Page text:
Nutrients In Eggs
Eggs are a nutrient goldmine!
One large egg has varying amounts of 13 essential vitamins and minerals, high-quality protein, all for 70 calories.
While egg whites contain some of the eggs’ high-quality protein, riboflavin and selenium, the majority of an egg’s nutrient package is found in the yolk. Nutrients such as:
- Vitamin D, critical for bone health and immune function. Eggs are one of the only foods that naturally contain vitamin D.
- Choline, essential for normal functioning of all cells, but particularly important during pregnancy to support healthy brain development of the fetus.
- Lutein and zeaxanthin, antioxidants that are believed to reduce the risk of developing cataracts and slow the progression of age-related macular degeneration, a disease that develops with age.
Featured article in the Summer 2017 Issue of Nutrition Close-Up; written by Tia M. Rains, PhD
Public health guidance encourages the consumption of nutrient-dense foods to meet vitamin and mineral needs without excessive calorie intake.1 This recommendation applies regardless of age, sex, race/ethnicity, body mass, socioeconomic status, etc. But nutritionally vulnerable populations, like malnourished children and food insecure families, might derive a bigger benefit from this strategy than other groups.
Continue reading “Eggs for the Nutritionally Vulnerable”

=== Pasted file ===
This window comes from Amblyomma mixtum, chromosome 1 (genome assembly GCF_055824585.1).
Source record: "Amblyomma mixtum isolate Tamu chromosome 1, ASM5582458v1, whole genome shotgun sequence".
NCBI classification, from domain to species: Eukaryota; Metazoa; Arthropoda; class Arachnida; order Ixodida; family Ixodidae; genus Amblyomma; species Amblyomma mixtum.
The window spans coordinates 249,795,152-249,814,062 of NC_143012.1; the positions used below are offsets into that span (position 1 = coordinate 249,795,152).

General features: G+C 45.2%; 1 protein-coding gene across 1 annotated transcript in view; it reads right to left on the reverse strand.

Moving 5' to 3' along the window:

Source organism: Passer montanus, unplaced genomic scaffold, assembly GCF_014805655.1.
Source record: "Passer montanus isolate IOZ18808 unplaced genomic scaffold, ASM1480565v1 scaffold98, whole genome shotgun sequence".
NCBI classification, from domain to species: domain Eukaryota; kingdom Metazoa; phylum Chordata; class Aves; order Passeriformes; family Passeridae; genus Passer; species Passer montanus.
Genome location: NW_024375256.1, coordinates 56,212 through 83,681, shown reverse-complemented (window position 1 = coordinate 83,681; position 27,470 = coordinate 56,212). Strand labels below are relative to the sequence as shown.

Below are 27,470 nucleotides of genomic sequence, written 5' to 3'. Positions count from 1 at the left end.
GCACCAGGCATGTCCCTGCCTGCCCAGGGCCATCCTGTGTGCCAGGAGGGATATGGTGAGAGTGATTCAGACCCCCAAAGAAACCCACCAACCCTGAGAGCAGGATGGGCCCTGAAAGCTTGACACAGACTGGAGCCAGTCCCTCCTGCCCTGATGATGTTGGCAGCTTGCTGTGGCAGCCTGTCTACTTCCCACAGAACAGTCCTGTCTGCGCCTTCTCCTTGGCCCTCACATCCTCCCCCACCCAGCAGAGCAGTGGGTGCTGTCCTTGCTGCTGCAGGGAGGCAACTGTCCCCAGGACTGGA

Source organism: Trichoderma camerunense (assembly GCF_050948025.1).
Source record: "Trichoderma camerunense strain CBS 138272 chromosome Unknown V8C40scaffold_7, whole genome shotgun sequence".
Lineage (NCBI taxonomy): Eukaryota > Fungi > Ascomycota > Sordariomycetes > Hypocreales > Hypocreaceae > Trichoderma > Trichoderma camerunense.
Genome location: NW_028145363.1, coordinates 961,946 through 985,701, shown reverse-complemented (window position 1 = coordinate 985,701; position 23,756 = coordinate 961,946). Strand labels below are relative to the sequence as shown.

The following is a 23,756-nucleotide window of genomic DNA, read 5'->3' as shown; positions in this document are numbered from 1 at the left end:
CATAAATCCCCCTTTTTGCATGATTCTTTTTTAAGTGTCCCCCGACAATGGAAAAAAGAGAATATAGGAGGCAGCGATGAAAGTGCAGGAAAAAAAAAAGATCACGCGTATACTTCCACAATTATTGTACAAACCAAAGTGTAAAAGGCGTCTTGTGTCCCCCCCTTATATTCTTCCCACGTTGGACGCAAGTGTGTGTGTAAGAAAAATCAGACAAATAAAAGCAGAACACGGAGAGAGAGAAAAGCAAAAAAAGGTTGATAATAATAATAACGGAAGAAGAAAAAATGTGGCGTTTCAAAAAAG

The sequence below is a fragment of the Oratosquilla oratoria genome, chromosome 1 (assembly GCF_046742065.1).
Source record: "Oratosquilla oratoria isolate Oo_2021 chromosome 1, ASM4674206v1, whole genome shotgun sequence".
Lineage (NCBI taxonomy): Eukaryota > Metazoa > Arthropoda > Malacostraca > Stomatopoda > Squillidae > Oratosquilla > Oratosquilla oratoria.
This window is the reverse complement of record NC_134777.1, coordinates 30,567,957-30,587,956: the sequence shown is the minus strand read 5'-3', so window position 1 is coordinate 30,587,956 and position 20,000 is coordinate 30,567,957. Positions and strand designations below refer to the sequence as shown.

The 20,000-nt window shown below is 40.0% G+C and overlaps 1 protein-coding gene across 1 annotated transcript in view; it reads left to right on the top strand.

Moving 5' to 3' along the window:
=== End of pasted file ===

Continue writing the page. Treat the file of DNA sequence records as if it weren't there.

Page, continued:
Featured article in the Summer 2017 Issue of Nutrition Close-Up; written by Chris Barry, PA-C, MMSC
It’s hard to believe, but back-to-school time is already upon us. As parents scramble to obtain all the necessary school supplies, it is important for clinicians to discuss healthy nutritional strategies with our patients. Breakfast, the most overlooked meal, is where I like to start. Many of my patients don’t feel that breakfast is important, and would rather get a few minutes of extra sleep. Studies have repeatedly shown that large numbers of children skip breakfast every day.1
Continue reading “Prioritizing Breakfast: Practical Back-to-School Advice”
Featured article in the Summer 2017 Issue of Nutrition Close-Up; written by Pamela Hernandez, CPT
A 2013 report in The Journals of Gerontology, Biological Sciences and Medical Sciences stated that osteoporosis-related fractures are a substantial burden, not just on our public health but also our economy. In the United States, they estimated the cost of fractures to exceed $19 billion annually.1 Continue reading “Osteoporosis Prevention – Thinking Beyond Calcium”
As parents prepare to send their children back to school, they often think about the essentials – new school backpack, supplies or even new clothes. But do enough parents think about arming their child with a nutritious breakfast? Research shows that children who eat breakfast may have better concentration in the classroom and overall improved health and well-being.1
Below is a variety of resources and information that highlight the importance of breakfast and help families incorporate it into busy weekday routines:
- Rampersaud GC, et al. J Am Diet Assoc. 2005;105:743-760.
The antioxidants lutein and zeaxanthin have long been associated with eye health, as they can help reduce the risk of cataracts and slow the progression of age-related macular degeneration. It turns out, their benefits extend beyond the eye. More recent research has discovered lutein’s role on cognition as well.1,2
Continue reading “Beyond Eye Health: Lutein’s Impact on Cognition”